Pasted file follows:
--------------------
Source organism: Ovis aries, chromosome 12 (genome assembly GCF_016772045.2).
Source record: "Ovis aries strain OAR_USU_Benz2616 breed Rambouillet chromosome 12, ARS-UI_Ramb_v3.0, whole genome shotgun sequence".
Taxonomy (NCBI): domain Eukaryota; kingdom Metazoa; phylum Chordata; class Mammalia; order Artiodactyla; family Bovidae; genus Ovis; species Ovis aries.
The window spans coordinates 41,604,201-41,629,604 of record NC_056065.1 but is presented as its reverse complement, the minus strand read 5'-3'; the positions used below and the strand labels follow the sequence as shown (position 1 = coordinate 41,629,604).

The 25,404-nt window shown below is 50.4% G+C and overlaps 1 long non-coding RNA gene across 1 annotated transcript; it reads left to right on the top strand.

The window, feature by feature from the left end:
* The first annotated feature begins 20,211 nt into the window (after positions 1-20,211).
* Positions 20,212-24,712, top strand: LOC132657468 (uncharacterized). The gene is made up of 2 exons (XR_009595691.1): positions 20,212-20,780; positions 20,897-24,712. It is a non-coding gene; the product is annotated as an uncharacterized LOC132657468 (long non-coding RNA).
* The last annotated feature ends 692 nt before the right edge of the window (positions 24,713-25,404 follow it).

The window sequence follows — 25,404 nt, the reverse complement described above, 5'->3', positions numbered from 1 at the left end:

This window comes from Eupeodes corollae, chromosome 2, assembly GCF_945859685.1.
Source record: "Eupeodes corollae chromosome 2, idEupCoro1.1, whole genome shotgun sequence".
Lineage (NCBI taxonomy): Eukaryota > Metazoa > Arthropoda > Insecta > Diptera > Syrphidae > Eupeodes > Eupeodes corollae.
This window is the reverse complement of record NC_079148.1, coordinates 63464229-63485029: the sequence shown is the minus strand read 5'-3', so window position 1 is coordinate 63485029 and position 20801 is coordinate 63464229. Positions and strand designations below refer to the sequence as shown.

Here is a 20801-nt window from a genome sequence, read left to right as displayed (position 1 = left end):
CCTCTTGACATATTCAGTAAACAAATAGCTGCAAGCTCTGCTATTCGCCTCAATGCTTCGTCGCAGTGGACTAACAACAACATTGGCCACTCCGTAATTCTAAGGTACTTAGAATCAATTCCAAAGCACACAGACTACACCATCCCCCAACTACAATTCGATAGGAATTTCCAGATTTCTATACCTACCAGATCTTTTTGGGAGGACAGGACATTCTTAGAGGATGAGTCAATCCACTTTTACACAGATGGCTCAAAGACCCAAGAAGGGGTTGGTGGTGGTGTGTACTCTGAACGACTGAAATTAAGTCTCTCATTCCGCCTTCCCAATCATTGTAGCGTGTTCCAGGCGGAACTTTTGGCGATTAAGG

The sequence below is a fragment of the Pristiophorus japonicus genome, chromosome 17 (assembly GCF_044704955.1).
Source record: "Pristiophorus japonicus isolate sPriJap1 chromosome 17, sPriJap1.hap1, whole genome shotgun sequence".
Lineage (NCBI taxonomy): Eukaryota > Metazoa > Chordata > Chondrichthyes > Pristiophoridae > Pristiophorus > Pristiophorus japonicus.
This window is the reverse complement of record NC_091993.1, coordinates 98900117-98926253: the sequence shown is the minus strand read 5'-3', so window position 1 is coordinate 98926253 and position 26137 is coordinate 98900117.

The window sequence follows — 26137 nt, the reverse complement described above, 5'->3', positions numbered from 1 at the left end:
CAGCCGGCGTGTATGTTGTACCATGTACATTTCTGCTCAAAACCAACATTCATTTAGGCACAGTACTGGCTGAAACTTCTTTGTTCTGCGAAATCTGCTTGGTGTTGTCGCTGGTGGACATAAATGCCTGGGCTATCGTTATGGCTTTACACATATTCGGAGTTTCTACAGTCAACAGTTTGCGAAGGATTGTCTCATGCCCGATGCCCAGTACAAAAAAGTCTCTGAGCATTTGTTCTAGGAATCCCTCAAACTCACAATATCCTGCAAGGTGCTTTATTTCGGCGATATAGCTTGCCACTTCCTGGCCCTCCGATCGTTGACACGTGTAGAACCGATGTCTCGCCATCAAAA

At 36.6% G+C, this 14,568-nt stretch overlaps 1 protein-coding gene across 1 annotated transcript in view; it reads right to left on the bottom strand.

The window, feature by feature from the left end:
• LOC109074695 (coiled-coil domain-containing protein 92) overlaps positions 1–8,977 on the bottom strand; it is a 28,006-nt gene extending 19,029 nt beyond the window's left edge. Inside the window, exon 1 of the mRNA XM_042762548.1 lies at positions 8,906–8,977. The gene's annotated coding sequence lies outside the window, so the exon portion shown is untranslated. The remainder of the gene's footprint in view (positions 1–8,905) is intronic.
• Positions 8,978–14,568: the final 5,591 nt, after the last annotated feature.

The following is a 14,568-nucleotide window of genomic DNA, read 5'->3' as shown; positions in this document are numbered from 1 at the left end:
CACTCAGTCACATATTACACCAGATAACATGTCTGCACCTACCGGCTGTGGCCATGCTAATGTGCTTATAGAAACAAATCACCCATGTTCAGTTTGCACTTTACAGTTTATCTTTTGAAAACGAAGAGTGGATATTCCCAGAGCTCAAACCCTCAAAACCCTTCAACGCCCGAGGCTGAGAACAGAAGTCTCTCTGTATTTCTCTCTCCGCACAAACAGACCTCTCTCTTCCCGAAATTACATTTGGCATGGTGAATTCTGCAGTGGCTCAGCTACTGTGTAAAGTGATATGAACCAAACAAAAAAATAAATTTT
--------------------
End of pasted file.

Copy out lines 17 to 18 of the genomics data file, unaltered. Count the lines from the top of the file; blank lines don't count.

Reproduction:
The sequence below is a fragment of the Pristiophorus japonicus genome, chromosome 17 (assembly GCF_044704955.1).
Source record: "Pristiophorus japonicus isolate sPriJap1 chromosome 17, sPriJap1.hap1, whole genome shotgun sequence".